Theme Of The Month: Growing Artists

Theme of the Month: Growing Artists

Date: 27 Jun 2019

Growing Artists at Bright HorizonsMy name is Hayley and I am the Art Specialist and a Deputy Room Leader at Bright Horizons Active Learning Dorking!

I began my journey into the arts when I was younger, and learnt how it can be therapeutic, which then lead to my University Degree in Fine Art and my career with supporting children thrive in their own art practices.

I have experimented over the years with different creative tactics that encourages families to get involved. My nursery is lucky enough to still have a fully functional and fully equipped art studio where staff can take small groups of children and have intimate art sessions.

Here are several things that I have created for my nursery, and some are still being used to this day:

  • ‘Art and Me’ sessions – Free monthly art groups where parents can come and create in our art studio with their children
  • Parent workshops – An opportunity for mums and dads to come in and learn how to create something unique, chat and unwind
  • Friday art bags – Every week, yep every week! There is a basket full of bags and each bag contains resources and instructions for parents and children to make something together over the weekend
  • Newsletters – These are a big hit with parents and are made by our staff. We use this to share class topics, ideas on cooking, gardening and of course art!
  • Yearly workshops – At the moment there are three different workshops where parents can sign up to do a large group activity with myself. So far we have done pinch pots, multimedia canvases and printing

How to build on your child’s creativity

Colour exploration

Growing Artists at Bright HorizonsThis is a great experience that can be done with any age. Provide your child with a palette of primary colours and allow them to explore mixing the colours one by one, or all at once! What new colours can they make? It’s a good tool to introduce the colour wheel and experimentation, along with black and white. I’ve also tried the ‘100 colour challenge’ on a large sheet of paper where children painted a little square of a new colour that they made every day.

Process art

When a painting or drawing is created, that doesn’t mean it has to be over. One game I like to play is called the process game! Use a bell or instrument to signal 5 minute breaks in between. Provide your child with a range of art utensil’s and mediums and when they hear the signal, encourage them to change it up and add something different that they haven’t tried yet - it might be a painting that includes pen, charcoal, some clay and sand!

Sensory play – that’s art too!

No.1 piece of advice: go and buy a tuff tray! These things are amazing! You can use them for role play, storing art, water and sand play, and even natural play like planting. They are great for containing mess too! Use cornflour in a tray for mark making, add some clay and use the tray as a base for rolling and moulding, experiment with some chalk and water or just simply use tissue paper and pva on large sheets of paper for sensory play fun.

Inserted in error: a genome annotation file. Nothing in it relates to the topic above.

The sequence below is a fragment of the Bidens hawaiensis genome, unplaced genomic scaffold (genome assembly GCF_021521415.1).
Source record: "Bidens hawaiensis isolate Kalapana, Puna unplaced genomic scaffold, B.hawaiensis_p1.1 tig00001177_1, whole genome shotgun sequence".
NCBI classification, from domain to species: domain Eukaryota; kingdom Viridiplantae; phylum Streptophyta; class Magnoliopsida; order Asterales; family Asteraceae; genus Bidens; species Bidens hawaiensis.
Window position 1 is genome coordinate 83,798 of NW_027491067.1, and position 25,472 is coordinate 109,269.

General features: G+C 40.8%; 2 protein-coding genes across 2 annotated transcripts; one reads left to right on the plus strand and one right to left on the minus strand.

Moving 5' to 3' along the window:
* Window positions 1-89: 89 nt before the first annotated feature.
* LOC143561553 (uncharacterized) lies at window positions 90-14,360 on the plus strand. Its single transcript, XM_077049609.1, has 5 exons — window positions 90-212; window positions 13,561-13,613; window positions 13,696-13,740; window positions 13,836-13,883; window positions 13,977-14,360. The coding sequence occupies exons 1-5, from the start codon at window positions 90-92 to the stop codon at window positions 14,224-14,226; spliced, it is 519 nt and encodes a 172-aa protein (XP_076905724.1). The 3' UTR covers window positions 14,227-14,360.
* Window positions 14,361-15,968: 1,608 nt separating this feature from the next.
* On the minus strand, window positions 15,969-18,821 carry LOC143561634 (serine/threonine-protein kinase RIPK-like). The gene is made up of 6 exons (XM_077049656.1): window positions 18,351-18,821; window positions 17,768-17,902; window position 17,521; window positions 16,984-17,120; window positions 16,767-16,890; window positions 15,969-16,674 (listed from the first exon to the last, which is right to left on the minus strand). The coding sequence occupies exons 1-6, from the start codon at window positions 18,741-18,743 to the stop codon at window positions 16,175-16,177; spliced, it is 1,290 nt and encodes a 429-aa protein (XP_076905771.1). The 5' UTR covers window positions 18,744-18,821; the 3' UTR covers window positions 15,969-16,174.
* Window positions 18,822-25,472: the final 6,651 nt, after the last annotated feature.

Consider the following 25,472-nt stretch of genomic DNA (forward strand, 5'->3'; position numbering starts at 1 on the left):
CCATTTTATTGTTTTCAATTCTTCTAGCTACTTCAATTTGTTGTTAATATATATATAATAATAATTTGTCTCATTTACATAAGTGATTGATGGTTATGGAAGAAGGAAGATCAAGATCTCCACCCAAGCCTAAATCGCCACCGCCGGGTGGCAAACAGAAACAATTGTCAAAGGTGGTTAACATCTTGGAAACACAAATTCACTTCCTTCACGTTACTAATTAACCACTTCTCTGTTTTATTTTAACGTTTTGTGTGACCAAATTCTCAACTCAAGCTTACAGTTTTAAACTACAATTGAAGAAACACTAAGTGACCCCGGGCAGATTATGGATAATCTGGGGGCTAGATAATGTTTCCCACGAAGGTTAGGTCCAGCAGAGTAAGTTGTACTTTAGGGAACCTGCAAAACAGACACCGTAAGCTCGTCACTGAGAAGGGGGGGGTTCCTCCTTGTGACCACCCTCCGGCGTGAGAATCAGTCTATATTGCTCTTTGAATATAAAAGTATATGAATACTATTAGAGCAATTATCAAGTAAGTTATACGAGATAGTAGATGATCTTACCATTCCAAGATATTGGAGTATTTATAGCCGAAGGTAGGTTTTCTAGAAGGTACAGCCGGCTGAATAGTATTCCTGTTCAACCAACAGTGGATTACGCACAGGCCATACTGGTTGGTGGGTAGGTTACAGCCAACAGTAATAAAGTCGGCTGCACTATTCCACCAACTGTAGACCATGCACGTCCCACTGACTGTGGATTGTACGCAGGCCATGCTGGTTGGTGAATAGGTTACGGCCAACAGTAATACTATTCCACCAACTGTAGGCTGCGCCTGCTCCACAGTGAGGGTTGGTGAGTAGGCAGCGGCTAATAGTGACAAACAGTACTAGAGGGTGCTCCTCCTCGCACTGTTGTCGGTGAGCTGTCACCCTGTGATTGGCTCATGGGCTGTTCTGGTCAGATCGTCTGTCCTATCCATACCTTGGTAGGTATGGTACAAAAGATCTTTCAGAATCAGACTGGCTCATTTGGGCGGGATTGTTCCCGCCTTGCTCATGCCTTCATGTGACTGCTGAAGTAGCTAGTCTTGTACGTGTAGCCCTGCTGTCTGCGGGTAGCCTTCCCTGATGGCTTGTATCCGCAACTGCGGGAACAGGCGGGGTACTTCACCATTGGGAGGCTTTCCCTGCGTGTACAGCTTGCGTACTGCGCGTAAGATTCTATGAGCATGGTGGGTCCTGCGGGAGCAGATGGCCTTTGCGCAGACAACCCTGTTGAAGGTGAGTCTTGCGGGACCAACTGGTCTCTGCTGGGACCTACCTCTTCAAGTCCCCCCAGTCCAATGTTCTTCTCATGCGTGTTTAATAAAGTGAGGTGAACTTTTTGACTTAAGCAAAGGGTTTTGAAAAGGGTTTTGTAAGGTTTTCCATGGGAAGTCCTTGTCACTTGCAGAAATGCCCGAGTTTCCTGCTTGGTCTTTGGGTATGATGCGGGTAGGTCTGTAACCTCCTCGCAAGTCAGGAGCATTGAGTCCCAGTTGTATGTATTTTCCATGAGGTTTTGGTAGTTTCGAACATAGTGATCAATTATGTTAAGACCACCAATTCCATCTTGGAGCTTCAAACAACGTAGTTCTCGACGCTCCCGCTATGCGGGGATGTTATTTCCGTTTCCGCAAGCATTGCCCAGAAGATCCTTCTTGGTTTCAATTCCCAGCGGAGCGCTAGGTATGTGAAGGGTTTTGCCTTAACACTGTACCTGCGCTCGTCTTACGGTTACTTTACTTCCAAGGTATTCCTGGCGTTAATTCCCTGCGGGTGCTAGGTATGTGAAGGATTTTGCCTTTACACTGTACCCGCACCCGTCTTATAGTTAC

Art as therapy

Growing Artists at Bright HorizonsArt gives us a voice. If it relaxes us as adults, excites us through colour and feels empowering, imagine what it is doing for your child! Every piece of art tells a story, and sometimes we don’t even know what it is until we have made it. Art should allow your child to express themselves freely and share important and fundamental thoughts with you.

Mark making

Whether it be a pen, brush, charcoal, pencil, chalk, glue stick or even the Barbie dolls hair – mark marking is key! It supports your child’s fine motor skills and builds on their development with making shapes and marks that represent objects and even people.


Praise and confidence

Art can never be wrong, that’s the best thing about it! Its so important to praise a child for everything that they make, because no matter what, it IS important and is allowing them to use their imagination. By showing them that you value their creations they will want to do it more and will naturally build on their self-esteem. Some children may struggle to articulate their point and the arts can help them do that, but also relax and engage them in something powerful.

Here is a list of easy art activities you can try at home:

  • Observational drawing of objects and flowers
  • Teabag painting
  • Bleeding tissue paper with water and pva
  • Tile patterns with cut coloured card and pva
  • Papier Mache with food processed newsprint
  • Weaving with wool
  • Wands from sticks and ribbon
  • Paper plate masks
  • Tin foil sculptures
  • Cardboard box role play
Printing/painting with corks, cotton balls, feathers or bark!